It has always been the dream of every Android power user to have some kind of seamless integration across his/her Windows PC and Android Phone. Concepts have been imagined where one instantly gets a mirrored notification on Windows, and you respond to it directly, without even once touching your phone. While this dream is nearing towards physical reality with the next Windows 10 update & Android N, few apps have been filling the gap for the last few years. The most famous app that comes to mind is Pushbullet.
It offers clipboard sync, file transfer and notification mirroring across platforms, which also includes iOS. All was good and happy until they introduced paid subscription and put two of the most sought after features behind a paywall. That did not go well with some users as there where no replacements available. But that changed with the release of Join. Join brought all the major features that Pushbullet had without the monthly pay model. So comparisons are abound. I have used both the apps for the last few months extensively across three devices, Android, my Windows laptop & desktop PC. So let’s jump to the topic.
The default screen shows the devices list which are attached with your account, and selecting one of them opens a chat-style UI, much like Pushbullet. After this initial setup, no intervention is needed. Incoming notifications (including SMS), clipboard content and few other things will automatically get synced across devices.
The additional things you can do is get a screenshot, request location data, remotely ring your phone, send Chrome tabs and links. One of the major feature here is the Tasker integration which opens flood gates to a number of contraptions that can be set up. And it uses your Google Drive for storing and syncing purpose, so the data is not getting transmitted through any third party server (of course except Google’s).
Where Join Excels
There are many aspects where Join is better than its rival. The foremost being the pricing. As opposed to the subscription model of Pushbullet, Join is a one time purchase, with price depending on how generous you want to be towards the developer. At minimum it costs about $5. Next is the use of Google Drive for storing & syncing almost everything, which I mentioned above. The advanced features with integration for Tasker & Eventghost gives Join hidden automation superpowers. And the small things such as requesting screenshot or requesting location co-ordinates are also very good features. So a TL;DR,
- One time low purchase price
- Slightly faster notification speed
- Advanced integration for Tasker & Eventghost
What it Lacks
Setting up devices to work seamlessly together is out of question if someone finds hard to comprehend the concept of syncing notifications & clipboard across devices. Join is not easy for non-geek users, as Pushbullet. The advanced features will be of no use if one can’t get to work the basic syncs correctly. Next is the non-support for iOS, but it is understandable as all the dev’s apps are around Android. Lack of native Firefox extension is also a bit startling.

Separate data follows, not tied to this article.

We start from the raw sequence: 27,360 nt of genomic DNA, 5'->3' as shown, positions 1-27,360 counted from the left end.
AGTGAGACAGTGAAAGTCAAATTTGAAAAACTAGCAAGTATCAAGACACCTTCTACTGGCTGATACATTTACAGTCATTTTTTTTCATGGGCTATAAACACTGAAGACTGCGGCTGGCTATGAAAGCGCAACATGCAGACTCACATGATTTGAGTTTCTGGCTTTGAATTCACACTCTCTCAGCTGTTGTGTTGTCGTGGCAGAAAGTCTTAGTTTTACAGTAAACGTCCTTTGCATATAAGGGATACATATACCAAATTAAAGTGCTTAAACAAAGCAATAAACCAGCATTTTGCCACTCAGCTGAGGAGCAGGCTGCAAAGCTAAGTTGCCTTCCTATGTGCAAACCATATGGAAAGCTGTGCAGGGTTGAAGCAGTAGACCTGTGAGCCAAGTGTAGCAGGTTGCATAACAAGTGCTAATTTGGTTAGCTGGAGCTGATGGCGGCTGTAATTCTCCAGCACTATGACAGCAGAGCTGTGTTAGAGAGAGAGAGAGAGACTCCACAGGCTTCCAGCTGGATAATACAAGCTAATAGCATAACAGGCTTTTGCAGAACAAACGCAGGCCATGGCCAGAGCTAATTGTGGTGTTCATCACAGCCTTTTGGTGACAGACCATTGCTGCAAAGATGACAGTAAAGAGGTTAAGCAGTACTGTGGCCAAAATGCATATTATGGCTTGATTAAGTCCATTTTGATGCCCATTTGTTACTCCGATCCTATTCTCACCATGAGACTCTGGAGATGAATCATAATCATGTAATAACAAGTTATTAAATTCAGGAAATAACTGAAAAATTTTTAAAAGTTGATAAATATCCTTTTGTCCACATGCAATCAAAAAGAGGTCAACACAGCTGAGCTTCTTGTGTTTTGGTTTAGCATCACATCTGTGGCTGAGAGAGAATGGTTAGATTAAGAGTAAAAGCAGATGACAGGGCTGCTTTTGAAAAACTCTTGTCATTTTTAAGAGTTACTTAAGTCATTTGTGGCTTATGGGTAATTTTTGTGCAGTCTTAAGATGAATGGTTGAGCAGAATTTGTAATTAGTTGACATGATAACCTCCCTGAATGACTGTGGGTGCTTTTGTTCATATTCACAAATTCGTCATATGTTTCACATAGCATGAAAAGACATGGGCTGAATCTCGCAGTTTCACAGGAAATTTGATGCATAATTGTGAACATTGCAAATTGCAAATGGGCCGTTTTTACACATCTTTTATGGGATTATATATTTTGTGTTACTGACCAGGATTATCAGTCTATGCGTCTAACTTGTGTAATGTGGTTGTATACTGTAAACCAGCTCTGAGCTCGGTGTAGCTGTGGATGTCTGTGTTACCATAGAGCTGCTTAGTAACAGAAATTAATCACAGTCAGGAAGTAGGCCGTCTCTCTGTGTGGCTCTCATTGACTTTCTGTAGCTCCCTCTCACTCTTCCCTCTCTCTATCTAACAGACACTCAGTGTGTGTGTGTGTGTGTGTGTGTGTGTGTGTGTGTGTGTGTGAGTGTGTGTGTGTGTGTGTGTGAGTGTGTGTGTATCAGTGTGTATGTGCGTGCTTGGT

- Less polished interface
- Only Android support
- No Firefox Support (web only)
Cool Tip: To sync the conventional stuff like photos & videos in Android, we have a guide here.
I think many might be familiar with setup process for Pushbullet. It’s on the same lines as Join. Jumping directly to the main screen I will let the below image explain the rest.
Along with the usual syncing features, Pushbullet gives a social aspect to the whole thing. You can make “friends” and push and receive things. Then there are channels on different topics which you can follow to get latest news and updates on the topic. Remote files is another novel feature for accessing files on your Windows PC, which Join lacks.
Where Pushbullet Excels
It’s the extra little features that make Pushbullet better. Features like Remote Files, notifications for incoming calls and socio-news channels may sway a user towards it. Also the UI is better with emphasis on simplicity to guide a non-tech person to setting it up with minimal fuss. Also the friends options lets you share anything easily, provided he or she is also a Pushbullet user. So summarizing the good stuff,
- More polished interface
- Incoming call notification
- iOS support
- Remote Files option
What it Lacks
The major downside, as I have already said before, is the pay model. At its minimum, Pushbullet costs about $4 monthly. While the extra features are of course useful, not everyone will find a need for them. Instead of the two crucial features of the core service, if Pushbullet would have kept these extras as an add-on we wouldn’t be thinking of alternatives. And users invested in Apple’s ecosystem already have Apple’s own services. Lack of advanced features is also another limitation.
- Most useful features behind paywall
- Lacks advanced features
- Redundant in Apple ecosystem
So which of the two do you prefer? Both have the same main features of syncing it’s the extras that will decide which one gets a place on your phone. Do let us know your thoughts through comments.